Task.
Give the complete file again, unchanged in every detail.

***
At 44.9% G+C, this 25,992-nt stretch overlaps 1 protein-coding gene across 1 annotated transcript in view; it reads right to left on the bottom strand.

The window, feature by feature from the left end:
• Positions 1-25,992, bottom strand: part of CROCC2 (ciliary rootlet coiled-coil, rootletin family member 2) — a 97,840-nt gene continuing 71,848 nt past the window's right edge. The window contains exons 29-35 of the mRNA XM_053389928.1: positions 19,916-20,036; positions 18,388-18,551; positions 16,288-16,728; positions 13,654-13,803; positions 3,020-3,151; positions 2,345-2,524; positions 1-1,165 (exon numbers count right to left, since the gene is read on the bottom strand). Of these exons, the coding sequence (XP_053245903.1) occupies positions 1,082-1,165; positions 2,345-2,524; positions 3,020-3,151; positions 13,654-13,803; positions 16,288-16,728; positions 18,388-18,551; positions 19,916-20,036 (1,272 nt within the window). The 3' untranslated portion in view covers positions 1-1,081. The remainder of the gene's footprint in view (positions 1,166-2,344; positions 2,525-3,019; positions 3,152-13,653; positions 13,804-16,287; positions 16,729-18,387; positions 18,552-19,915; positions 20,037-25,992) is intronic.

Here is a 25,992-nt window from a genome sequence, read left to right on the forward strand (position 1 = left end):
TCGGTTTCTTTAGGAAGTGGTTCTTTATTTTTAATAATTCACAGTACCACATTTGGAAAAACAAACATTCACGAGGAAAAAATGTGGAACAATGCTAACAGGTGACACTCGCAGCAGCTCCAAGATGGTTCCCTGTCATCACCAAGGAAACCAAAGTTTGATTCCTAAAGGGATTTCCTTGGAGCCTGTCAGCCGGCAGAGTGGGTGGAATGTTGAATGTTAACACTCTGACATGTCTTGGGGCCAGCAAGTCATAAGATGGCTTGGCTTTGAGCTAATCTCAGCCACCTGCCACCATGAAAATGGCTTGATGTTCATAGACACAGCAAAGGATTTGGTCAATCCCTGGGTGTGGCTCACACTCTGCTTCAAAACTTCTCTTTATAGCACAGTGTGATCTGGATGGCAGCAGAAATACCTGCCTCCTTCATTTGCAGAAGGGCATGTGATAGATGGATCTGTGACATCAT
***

At 44.9% G+C, this 25,992-nt stretch overlaps 1 protein-coding gene across 1 annotated transcript in view; it reads right to left on the bottom strand.

The window, feature by feature from the left end:
• Positions 1-25,992, bottom strand: part of CROCC2 (ciliary rootlet coiled-coil, rootletin family member 2) — a 97,840-nt gene continuing 71,848 nt past the window's right edge. The window contains exons 29-35 of the mRNA XM_053389928.1: positions 19,916-20,036; positions 18,388-18,551; positions 16,288-16,728; positions 13,654-13,803; positions 3,020-3,151; positions 2,345-2,524; positions 1-1,165 (exon numbers count right to left, since the gene is read on the bottom strand). Of these exons, the coding sequence (XP_053245903.1) occupies positions 1,082-1,165; positions 2,345-2,524; positions 3,020-3,151; positions 13,654-13,803; positions 16,288-16,728; positions 18,388-18,551; positions 19,916-20,036 (1,272 nt within the window). The 3' untranslated portion in view covers positions 1-1,081. The remainder of the gene's footprint in view (positions 1,166-2,344; positions 2,525-3,019; positions 3,152-13,653; positions 13,804-16,287; positions 16,729-18,387; positions 18,552-19,915; positions 20,037-25,992) is intronic.

Here is a 25,992-nt window from a genome sequence, read left to right on the forward strand (position 1 = left end):
TCGGTTTCTTTAGGAAGTGGTTCTTTATTTTTAATAATTCACAGTACCACATTTGGAAAAACAAACATTCACGAGGAAAAAATGTGGAACAATGCTAACAGGTGACACTCGCAGCAGCTCCAAGATGGTTCCCTGTCATCACCAAGGAAACCAAAGTTTGATTCCTAAAGGGATTTCCTTGGAGCCTGTCAGCCGGCAGAGTGGGTGGAATGTTGAATGTTAACACTCTGACATGTCTTGGGGCCAGCAAGTCATAAGATGGCTTGGCTTTGAGCTAATCTCAGCCACCTGCCACCATGAAAATGGCTTGATGTTCATAGACACAGCAAAGGATTTGGTCAATCCCTGGGTGTGGCTCACACTCTGCTTCAAAACTTCTCTTTATAGCACAGTGTGATCTGGATGGCAGCAGAAATACCTGCCTCCTTCATTTGCAGAAGGGCATGTGATAGATGGATCTGTGACATCAT